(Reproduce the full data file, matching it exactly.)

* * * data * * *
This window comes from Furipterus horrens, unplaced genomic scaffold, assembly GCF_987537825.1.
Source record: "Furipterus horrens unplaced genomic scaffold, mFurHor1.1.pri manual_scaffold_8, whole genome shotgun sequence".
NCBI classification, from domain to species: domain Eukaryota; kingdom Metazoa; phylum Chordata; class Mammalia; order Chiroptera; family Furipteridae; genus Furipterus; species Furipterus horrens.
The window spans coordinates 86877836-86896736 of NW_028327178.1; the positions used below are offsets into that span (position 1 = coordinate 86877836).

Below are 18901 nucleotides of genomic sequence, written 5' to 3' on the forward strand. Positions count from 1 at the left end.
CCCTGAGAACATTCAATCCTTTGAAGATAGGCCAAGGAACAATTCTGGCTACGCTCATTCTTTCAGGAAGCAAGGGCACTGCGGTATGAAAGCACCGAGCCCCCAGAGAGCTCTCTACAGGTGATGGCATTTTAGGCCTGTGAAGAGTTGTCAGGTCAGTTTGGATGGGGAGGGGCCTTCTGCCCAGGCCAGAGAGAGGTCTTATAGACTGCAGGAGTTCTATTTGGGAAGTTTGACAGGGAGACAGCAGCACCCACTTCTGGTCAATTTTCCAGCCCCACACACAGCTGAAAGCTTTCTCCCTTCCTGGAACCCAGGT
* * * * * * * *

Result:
This window comes from Furipterus horrens, unplaced genomic scaffold, assembly GCF_987537825.1.
Source record: "Furipterus horrens unplaced genomic scaffold, mFurHor1.1.pri manual_scaffold_8, whole genome shotgun sequence".
NCBI classification, from domain to species: domain Eukaryota; kingdom Metazoa; phylum Chordata; class Mammalia; order Chiroptera; family Furipteridae; genus Furipterus; species Furipterus horrens.
The window spans coordinates 86877836-86896736 of NW_028327178.1; the positions used below are offsets into that span (position 1 = coordinate 86877836).

Below are 18901 nucleotides of genomic sequence, written 5' to 3' on the forward strand. Positions count from 1 at the left end.
CCCTGAGAACATTCAATCCTTTGAAGATAGGCCAAGGAACAATTCTGGCTACGCTCATTCTTTCAGGAAGCAAGGGCACTGCGGTATGAAAGCACCGAGCCCCCAGAGAGCTCTCTACAGGTGATGGCATTTTAGGCCTGTGAAGAGTTGTCAGGTCAGTTTGGATGGGGAGGGGCCTTCTGCCCAGGCCAGAGAGAGGTCTTATAGACTGCAGGAGTTCTATTTGGGAAGTTTGACAGGGAGACAGCAGCACCCACTTCTGGTCAATTTTCCAGCCCCACACACAGCTGAAAGCTTTCTCCCTTCCTGGAACCCAGGT